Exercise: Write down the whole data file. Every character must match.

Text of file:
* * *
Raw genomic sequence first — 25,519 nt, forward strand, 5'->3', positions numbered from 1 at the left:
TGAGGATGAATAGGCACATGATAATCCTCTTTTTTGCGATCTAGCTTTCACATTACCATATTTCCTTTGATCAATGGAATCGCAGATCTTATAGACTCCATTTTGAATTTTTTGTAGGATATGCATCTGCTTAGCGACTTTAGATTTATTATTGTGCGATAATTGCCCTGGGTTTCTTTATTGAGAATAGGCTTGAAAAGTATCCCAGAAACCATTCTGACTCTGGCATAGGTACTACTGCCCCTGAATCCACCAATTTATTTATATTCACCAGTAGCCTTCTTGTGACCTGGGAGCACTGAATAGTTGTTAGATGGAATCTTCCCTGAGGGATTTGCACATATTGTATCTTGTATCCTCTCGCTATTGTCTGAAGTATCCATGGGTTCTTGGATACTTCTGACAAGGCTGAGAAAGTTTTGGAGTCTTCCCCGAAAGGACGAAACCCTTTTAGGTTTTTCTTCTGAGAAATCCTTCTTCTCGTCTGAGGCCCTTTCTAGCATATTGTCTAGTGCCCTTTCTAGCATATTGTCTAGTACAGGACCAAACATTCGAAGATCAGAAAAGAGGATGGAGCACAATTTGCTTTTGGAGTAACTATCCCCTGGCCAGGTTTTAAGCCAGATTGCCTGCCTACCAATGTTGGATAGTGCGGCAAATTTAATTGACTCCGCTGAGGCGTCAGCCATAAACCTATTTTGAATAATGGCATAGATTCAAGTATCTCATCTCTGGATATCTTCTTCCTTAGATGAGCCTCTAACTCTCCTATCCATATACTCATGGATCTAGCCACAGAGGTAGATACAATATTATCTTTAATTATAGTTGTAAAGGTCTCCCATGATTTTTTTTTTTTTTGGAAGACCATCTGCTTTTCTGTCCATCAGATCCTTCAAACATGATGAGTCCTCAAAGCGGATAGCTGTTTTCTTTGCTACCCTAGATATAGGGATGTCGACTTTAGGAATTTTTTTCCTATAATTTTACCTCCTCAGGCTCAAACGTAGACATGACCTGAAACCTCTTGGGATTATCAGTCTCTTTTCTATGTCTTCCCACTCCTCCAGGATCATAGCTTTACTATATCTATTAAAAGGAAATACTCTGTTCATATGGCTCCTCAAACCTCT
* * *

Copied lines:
Raw genomic sequence first — 25,519 nt, forward strand, 5'->3', positions numbered from 1 at the left:
TGAGGATGAATAGGCACATGATAATCCTCTTTTTTGCGATCTAGCTTTCACATTACCATATTTCCTTTGATCAATGGAATCGCAGATCTTATAGACTCCATTTTGAATTTTTTGTAGGATATGCATCTGCTTAGCGACTTTAGATTTATTATTGTGCGATAATTGCCCTGGGTTTCTTTATTGAGAATAGGCTTGAAAAGTATCCCAGAAACCATTCTGACTCTGGCATAGGTACTACTGCCCCTGAATCCACCAATTTATTTATATTCACCAGTAGCCTTCTTGTGACCTGGGAGCACTGAATAGTTGTTAGATGGAATCTTCCCTGAGGGATTTGCACATATTGTATCTTGTATCCTCTCGCTATTGTCTGAAGTATCCATGGGTTCTTGGATACTTCTGACAAGGCTGAGAAAGTTTTGGAGTCTTCCCCGAAAGGACGAAACCCTTTTAGGTTTTTCTTCTGAGAAATCCTTCTTCTCGTCTGAGGCCCTTTCTAGCATATTGTCTAGTGCCCTTTCTAGCATATTGTCTAGTACAGGACCAAACATTCGAAGATCAGAAAAGAGGATGGAGCACAATTTGCTTTTGGAGTAACTATCCCCTGGCCAGGTTTTAAGCCAGATTGCCTGCCTACCAATGTTGGATAGTGCGGCAAATTTAATTGACTCCGCTGAGGCGTCAGCCATAAACCTATTTTGAATAATGGCATAGATTCAAGTATCTCATCTCTGGATATCTTCTTCCTTAGATGAGCCTCTAACTCTCCTATCCATATACTCATGGATCTAGCCACAGAGGTAGATACAATATTATCTTTAATTATAGTTGTAAAGGTCTCCCATGATTTTTTTTTTTTTTGGAAGACCATCTGCTTTTCTGTCCATCAGATCCTTCAAACATGATGAGTCCTCAAAGCGGATAGCTGTTTTCTTTGCTACCCTAGATATAGGGATGTCGACTTTAGGAATTTTTTTCCTATAATTTTACCTCCTCAGGCTCAAACGTAGACATGACCTGAAACCTCTTGGGATTATCAGTCTCTTTTCTATGTCTTCCCACTCCTCCAGGATCATAGCTTTACTATATCTATTAAAAGGAAATACTCTGTTCATATGGCTCCTCAAACCTCT